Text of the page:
The National Eye Institute estimates that by 2030, . As suggested by the name, age is one of the major risk factors for developing AMD, but your genetics can also influence the likelihood of developing AMD.
Knowing your family health history is an important step in helping you to understand your risk of developing AMD. In this blog post, we'll explore how AMD can be inherited, what information to look for when exploring your family health history, and the importance of understanding your risk.
Understanding Your Family Health History
Your family health history provides a record of the diseases and health conditions present in the people who you share your genes with. This information can help medical professionals identify patterns or trends that might suggest a predisposition to certain health issues. This includes AMD, but it can also include conditions like diabetes, heart disease, and cancer. Compiling an accurate family health history can take a bit of detective work. Here are some steps to help you gather this information:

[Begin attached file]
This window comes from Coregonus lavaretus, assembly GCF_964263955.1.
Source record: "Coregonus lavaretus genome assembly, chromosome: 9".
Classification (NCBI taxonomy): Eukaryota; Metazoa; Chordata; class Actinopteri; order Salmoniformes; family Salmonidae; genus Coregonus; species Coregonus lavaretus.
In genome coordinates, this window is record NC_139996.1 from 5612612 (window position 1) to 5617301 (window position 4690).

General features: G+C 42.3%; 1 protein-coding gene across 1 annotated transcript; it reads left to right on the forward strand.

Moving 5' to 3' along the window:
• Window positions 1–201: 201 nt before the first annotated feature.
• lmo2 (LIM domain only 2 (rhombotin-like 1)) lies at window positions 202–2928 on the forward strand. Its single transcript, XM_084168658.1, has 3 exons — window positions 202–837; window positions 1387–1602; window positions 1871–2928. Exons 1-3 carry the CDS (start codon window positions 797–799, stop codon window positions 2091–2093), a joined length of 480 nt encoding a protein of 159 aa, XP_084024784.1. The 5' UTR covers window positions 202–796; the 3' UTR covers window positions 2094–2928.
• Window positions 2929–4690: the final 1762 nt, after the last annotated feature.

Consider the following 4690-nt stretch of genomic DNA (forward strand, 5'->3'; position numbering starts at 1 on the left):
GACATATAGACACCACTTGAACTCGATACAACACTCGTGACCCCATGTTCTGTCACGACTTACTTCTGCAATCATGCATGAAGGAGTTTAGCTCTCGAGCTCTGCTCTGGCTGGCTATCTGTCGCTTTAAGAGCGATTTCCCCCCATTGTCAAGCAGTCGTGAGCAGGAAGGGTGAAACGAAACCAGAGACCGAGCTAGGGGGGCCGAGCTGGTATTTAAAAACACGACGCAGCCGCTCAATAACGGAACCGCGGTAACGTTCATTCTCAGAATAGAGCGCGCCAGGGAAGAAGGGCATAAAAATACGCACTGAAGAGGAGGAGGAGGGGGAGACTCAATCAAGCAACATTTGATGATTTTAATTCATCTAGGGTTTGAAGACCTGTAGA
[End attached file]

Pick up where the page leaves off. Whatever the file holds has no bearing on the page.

- Speak with Relatives: Start by talking to your immediate family members—parents, siblings, and children. Then reach out to extended, blood-related family members like grandparents, aunts, uncles, nieces, nephews, and cousins.
- Ask Specific Questions: Don't just ask if they have any health problems. Be specific. Ask about chronic diseases like AMD, but also ask about conditions like diabetes, heart disease, stroke, and cancer.
- Look at Patterns: Pay attention to diseases that appear frequently or occur earlier than usual in your family. Also, consider the cause of death for any deceased relatives.
- Keep a Record: Document all the information you gather. There are various online tools and forms available to help you keep track of this information.